Lithuanian foreign minister and human rights activist greet Latvian foreign minister’s coming out

Latvian Foreign Minister Edgars Rinkevics
DELFI / Tomas Vinickas

“Famous people coming out is of huge significance for people who feel unaccepted in their own environment, by their families, their friends, they fear in school, are subjected to bullying. It’s a certain push for people, it helps them realize that they are not alone and that they should not be afraid of their sexual orientation,” she told BNS on Friday.

I is a major breakthrough which reflects Latvia‘s progress in the area of human rights, says Birutė Sabatauskaite, head of the Lithuanian Centre for Human Rights.

In her words, such a move could also encourage political decisions aimed at protecting the rights of LGBT people.

Lithuanian Minister of Foreign Affairs Linas Linkevičius on Friday also congratulated his Latvian counterpart on his decision to come out as gay.

“Edgars, my friend, admire your courage and sincerity!” Linkevičius tweeted on Friday and soon received a response: “Linas, thank you for support!”

“The more people come out, the bigger incentive it would be for lawmakers, the state policy to regulate such relations. It would be a certain push for political decisions,” Sabatauskaitė said.

The Latvian foreign minister announced that he was gay on Thursday night via Twitter. “I proudly announce I am gay…good luck all of you,” he tweeted, adding that he would fight for the legalization of gay partnerships in Latvia. He also acknowledged that his announcement would cause “mega-hysteria”.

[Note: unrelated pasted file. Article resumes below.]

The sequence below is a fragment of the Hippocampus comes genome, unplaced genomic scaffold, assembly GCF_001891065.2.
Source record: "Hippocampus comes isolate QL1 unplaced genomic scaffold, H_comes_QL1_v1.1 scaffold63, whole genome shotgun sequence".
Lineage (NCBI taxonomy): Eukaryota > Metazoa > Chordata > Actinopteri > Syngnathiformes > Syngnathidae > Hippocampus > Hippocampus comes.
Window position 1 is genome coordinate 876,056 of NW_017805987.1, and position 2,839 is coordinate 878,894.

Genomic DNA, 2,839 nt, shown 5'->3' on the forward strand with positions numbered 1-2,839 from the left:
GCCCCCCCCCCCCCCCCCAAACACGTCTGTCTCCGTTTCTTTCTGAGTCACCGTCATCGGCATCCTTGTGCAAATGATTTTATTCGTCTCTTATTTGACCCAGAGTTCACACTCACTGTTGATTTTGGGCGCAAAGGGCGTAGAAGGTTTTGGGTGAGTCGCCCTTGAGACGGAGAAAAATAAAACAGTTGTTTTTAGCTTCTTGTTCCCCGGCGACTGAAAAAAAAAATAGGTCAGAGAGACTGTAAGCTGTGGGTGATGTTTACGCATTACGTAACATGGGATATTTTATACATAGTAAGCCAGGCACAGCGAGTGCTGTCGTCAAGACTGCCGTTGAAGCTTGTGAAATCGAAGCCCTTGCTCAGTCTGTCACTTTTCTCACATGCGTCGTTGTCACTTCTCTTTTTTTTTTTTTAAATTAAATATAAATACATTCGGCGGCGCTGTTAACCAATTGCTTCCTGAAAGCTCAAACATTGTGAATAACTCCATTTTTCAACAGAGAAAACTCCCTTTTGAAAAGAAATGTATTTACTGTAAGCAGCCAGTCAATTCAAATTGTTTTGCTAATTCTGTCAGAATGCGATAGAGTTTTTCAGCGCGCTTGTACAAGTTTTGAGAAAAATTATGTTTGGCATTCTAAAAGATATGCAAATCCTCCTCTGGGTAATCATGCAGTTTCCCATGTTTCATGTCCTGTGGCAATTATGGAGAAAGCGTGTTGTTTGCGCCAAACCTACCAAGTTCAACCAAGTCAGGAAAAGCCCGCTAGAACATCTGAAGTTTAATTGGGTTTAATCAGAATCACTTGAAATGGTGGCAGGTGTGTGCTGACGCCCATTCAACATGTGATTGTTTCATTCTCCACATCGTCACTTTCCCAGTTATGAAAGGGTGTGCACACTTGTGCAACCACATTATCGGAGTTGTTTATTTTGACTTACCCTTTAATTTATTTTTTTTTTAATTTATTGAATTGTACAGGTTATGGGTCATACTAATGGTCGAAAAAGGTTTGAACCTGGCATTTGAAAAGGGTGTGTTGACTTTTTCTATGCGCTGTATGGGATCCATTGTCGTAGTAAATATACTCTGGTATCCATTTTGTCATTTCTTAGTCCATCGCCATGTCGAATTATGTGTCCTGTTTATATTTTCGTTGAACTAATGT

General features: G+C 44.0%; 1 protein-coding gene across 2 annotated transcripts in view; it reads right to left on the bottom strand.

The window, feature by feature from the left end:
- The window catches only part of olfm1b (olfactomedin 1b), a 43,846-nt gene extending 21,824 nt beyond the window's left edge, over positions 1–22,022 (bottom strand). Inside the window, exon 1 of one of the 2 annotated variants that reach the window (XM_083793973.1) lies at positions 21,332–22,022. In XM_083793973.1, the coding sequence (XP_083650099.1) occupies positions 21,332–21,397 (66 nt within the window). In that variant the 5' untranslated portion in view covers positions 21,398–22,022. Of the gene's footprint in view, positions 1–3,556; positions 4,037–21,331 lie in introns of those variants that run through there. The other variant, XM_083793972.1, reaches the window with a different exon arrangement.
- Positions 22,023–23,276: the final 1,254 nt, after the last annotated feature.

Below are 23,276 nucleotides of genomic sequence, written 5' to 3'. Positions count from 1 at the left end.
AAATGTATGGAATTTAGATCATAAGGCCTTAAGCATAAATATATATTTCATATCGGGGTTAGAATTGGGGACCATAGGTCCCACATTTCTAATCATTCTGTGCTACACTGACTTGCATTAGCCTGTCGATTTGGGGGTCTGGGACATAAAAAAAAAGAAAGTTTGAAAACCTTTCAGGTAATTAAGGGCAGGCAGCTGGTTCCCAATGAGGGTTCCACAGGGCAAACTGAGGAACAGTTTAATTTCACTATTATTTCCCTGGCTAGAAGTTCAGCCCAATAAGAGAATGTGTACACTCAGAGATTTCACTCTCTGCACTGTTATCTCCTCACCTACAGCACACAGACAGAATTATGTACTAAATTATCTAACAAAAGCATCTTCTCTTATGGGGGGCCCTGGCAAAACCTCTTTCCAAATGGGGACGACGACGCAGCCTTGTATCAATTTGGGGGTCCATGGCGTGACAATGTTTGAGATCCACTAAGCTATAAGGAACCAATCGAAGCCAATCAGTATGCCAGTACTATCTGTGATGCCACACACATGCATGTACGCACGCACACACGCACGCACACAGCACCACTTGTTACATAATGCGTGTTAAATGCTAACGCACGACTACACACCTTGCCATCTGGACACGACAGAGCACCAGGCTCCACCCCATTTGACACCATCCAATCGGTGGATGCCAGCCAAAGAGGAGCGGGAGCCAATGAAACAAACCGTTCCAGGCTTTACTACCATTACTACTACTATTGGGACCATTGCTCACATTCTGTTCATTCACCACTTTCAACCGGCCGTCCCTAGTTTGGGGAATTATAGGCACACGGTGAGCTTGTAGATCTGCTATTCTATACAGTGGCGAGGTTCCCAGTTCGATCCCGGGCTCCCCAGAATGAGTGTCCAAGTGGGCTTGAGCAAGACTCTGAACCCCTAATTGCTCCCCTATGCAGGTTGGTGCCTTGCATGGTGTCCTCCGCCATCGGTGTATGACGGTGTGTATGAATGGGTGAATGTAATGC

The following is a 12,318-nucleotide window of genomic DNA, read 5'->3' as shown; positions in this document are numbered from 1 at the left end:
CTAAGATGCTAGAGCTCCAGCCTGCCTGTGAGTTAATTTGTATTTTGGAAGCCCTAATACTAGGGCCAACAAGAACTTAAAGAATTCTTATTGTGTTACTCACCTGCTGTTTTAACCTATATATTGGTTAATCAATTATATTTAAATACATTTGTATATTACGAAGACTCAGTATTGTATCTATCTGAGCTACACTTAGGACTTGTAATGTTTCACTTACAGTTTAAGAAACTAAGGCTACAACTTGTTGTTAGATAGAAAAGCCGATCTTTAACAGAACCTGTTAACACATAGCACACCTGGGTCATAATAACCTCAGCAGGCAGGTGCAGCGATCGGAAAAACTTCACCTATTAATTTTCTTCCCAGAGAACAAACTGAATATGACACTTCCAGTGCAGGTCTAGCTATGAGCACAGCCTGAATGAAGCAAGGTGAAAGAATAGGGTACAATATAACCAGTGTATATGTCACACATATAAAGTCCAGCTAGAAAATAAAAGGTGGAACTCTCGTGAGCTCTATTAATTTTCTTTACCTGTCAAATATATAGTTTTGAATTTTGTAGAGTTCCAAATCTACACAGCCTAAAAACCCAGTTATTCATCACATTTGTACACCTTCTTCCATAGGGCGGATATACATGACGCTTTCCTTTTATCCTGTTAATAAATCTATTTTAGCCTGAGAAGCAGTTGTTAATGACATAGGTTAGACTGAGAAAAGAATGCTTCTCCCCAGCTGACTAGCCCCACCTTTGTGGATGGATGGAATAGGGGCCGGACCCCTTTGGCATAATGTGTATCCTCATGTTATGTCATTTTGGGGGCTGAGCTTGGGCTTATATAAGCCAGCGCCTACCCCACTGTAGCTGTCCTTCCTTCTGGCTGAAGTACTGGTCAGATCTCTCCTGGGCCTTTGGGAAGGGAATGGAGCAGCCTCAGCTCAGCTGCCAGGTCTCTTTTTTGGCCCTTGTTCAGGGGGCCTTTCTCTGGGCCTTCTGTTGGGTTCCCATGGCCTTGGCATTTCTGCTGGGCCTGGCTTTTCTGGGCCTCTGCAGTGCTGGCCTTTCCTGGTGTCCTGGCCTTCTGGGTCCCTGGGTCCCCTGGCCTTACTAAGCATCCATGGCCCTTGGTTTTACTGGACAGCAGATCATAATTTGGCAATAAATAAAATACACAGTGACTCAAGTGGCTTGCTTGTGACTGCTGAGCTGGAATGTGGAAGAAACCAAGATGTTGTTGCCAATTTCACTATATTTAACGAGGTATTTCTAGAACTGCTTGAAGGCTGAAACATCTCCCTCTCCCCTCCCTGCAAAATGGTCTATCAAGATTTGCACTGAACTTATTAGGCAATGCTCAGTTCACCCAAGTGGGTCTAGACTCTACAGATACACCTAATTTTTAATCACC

The Latvian minister’s courage was soon welcomed by Estonian President Toomas Hendrik Ilves who tweeted: “A very brave man and a very good foreign minister.”

Estonia has recently legalized same-sex partnerships.

Writing about the Latvian minister’s decision, Michael Birnbaum, chief of the Washington Post’s bureau in Moscow, said “gay rights in eastern Europe just took a big step forward” as Rinkevics broke “a barrier in Eastern Europe’s socially conservative political arena”.

Out of major political parties in Lithuania, only the opposition Liberal Movement is in favour of same-sex partnerships. None of the parties back the idea of legalizing same-sex marriage, however.

Lithuanian President Dalia Grybauskaitė said last February that it was too early to hold discussions on same-sex partnerships in the country.

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